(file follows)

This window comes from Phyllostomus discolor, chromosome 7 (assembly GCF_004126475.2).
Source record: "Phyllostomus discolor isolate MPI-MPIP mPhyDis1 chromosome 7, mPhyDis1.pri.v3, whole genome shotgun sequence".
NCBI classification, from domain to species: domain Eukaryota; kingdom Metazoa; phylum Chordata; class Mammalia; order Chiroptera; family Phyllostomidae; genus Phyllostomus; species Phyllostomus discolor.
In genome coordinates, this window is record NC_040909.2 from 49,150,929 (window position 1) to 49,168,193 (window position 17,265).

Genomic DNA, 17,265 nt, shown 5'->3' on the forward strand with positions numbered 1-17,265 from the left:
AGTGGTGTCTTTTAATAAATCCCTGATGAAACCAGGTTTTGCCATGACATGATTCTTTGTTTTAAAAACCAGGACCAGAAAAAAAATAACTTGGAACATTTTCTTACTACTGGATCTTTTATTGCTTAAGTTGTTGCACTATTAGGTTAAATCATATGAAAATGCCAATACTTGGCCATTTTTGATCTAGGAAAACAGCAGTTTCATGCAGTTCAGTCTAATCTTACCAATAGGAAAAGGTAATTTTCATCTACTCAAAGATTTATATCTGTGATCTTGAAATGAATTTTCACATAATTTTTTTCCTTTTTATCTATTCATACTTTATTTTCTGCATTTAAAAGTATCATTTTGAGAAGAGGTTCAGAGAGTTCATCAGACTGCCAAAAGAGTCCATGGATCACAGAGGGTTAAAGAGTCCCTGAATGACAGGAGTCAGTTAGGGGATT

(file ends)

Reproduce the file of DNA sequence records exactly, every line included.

This window comes from Phyllostomus discolor, chromosome 7 (assembly GCF_004126475.2).
Source record: "Phyllostomus discolor isolate MPI-MPIP mPhyDis1 chromosome 7, mPhyDis1.pri.v3, whole genome shotgun sequence".
NCBI classification, from domain to species: domain Eukaryota; kingdom Metazoa; phylum Chordata; class Mammalia; order Chiroptera; family Phyllostomidae; genus Phyllostomus; species Phyllostomus discolor.
In genome coordinates, this window is record NC_040909.2 from 49,150,929 (window position 1) to 49,168,193 (window position 17,265).

Genomic DNA, 17,265 nt, shown 5'->3' on the forward strand with positions numbered 1-17,265 from the left:
AGTGGTGTCTTTTAATAAATCCCTGATGAAACCAGGTTTTGCCATGACATGATTCTTTGTTTTAAAAACCAGGACCAGAAAAAAAATAACTTGGAACATTTTCTTACTACTGGATCTTTTATTGCTTAAGTTGTTGCACTATTAGGTTAAATCATATGAAAATGCCAATACTTGGCCATTTTTGATCTAGGAAAACAGCAGTTTCATGCAGTTCAGTCTAATCTTACCAATAGGAAAAGGTAATTTTCATCTACTCAAAGATTTATATCTGTGATCTTGAAATGAATTTTCACATAATTTTTTTCCTTTTTATCTATTCATACTTTATTTTCTGCATTTAAAAGTATCATTTTGAGAAGAGGTTCAGAGAGTTCATCAGACTGCCAAAAGAGTCCATGGATCACAGAGGGTTAAAGAGTCCCTGAATGACAGGAGTCAGTTAGGGGATT